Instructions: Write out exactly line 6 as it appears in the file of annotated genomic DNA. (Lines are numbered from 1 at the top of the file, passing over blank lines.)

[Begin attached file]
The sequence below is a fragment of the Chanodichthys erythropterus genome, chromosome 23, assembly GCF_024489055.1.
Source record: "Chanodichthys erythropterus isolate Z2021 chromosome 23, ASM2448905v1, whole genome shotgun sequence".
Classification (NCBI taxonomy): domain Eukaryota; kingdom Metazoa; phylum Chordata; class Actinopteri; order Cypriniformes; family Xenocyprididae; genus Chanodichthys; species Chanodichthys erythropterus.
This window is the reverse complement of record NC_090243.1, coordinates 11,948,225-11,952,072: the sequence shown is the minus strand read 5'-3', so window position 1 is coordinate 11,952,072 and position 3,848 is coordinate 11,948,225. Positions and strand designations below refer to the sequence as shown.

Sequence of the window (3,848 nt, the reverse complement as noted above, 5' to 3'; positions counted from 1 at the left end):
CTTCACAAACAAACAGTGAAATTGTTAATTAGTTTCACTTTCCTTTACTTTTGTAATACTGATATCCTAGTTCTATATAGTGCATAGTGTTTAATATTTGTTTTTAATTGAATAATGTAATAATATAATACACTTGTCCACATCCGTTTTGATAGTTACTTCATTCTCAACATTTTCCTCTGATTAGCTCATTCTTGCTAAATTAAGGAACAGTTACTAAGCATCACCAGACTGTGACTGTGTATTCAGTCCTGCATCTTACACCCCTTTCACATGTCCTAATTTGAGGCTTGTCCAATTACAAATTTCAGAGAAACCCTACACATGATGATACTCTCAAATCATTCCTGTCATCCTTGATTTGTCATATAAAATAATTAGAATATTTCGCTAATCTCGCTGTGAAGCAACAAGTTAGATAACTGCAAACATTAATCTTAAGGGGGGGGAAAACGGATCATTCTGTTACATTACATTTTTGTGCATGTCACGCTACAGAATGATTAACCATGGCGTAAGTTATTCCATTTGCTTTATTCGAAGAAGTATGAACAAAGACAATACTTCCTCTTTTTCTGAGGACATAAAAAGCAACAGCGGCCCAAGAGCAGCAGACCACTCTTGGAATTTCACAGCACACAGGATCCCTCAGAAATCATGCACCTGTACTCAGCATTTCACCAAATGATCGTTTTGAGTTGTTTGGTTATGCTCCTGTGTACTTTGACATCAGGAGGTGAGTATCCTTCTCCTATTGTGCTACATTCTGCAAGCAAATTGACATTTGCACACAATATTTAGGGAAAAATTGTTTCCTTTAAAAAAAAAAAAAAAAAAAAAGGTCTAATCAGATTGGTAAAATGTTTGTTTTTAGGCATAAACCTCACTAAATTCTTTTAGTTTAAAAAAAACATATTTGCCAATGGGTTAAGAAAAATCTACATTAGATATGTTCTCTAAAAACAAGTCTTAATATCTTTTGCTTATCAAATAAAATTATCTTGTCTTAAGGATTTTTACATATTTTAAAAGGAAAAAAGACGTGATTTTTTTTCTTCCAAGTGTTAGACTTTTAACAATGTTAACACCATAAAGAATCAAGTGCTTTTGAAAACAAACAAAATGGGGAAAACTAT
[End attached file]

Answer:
CTTCACAAACAAACAGTGAAATTGTTAATTAGTTTCACTTTCCTTTACTTTTGTAATACTGATATCCTAGTTCTATATAGTGCATAGTGTTTAATATTTGTTTTTAATTGAATAATGTAATAATATAATACACTTGTCCACATCCGTTTTGATAGTTACTTCATTCTCAACATTTTCCTCTGATTAGCTCATTCTTGCTAAATTAAGGAACAGTTACTAAGCATCACCAGACTGTGACTGTGTATTCAGTCCTGCATCTTACACCCCTTTCACATGTCCTAATTTGAGGCTTGTCCAATTACAAATTTCAGAGAAACCCTACACATGATGATACTCTCAAATCATTCCTGTCATCCTTGATTTGTCATATAAAATAATTAGAATATTTCGCTAATCTCGCTGTGAAGCAACAAGTTAGATAACTGCAAACATTAATCTTAAGGGGGGGGAAAACGGATCATTCTGTTACATTACATTTTTGTGCATGTCACGCTACAGAATGATTAACCATGGCGTAAGTTATTCCATTTGCTTTATTCGAAGAAGTATGAACAAAGACAATACTTCCTCTTTTTCTGAGGACATAAAAAGCAACAGCGGCCCAAGAGCAGCAGACCACTCTTGGAATTTCACAGCACACAGGATCCCTCAGAAATCATGCACCTGTACTCAGCATTTCACCAAATGATCGTTTTGAGTTGTTTGGTTATGCTCCTGTGTACTTTGACATCAGGAGGTGAGTATCCTTCTCCTATTGTGCTACATTCTGCAAGCAAATTGACATTTGCACACAATATTTAGGGAAAAATTGTTTCCTTTAAAAAAAAAAAAAAAAAAAAAGGTCTAATCAGATTGGTAAAATGTTTGTTTTTAGGCATAAACCTCACTAAATTCTTTTAGTTTAAAAAAAACATATTTGCCAATGGGTTAAGAAAAATCTACATTAGATATGTTCTCTAAAAACAAGTCTTAATATCTTTTGCTTATCAAATAAAATTATCTTGTCTTAAGGATTTTTACATATTTTAAAAGGAAAAAAGACGTGATTTTTTTTCTTCCAAGTGTTAGACTTTTAACAATGTTAACACCATAAAGAATCAAGTGCTTTTGAAAACAAACAAAATGGGGAAAACTAT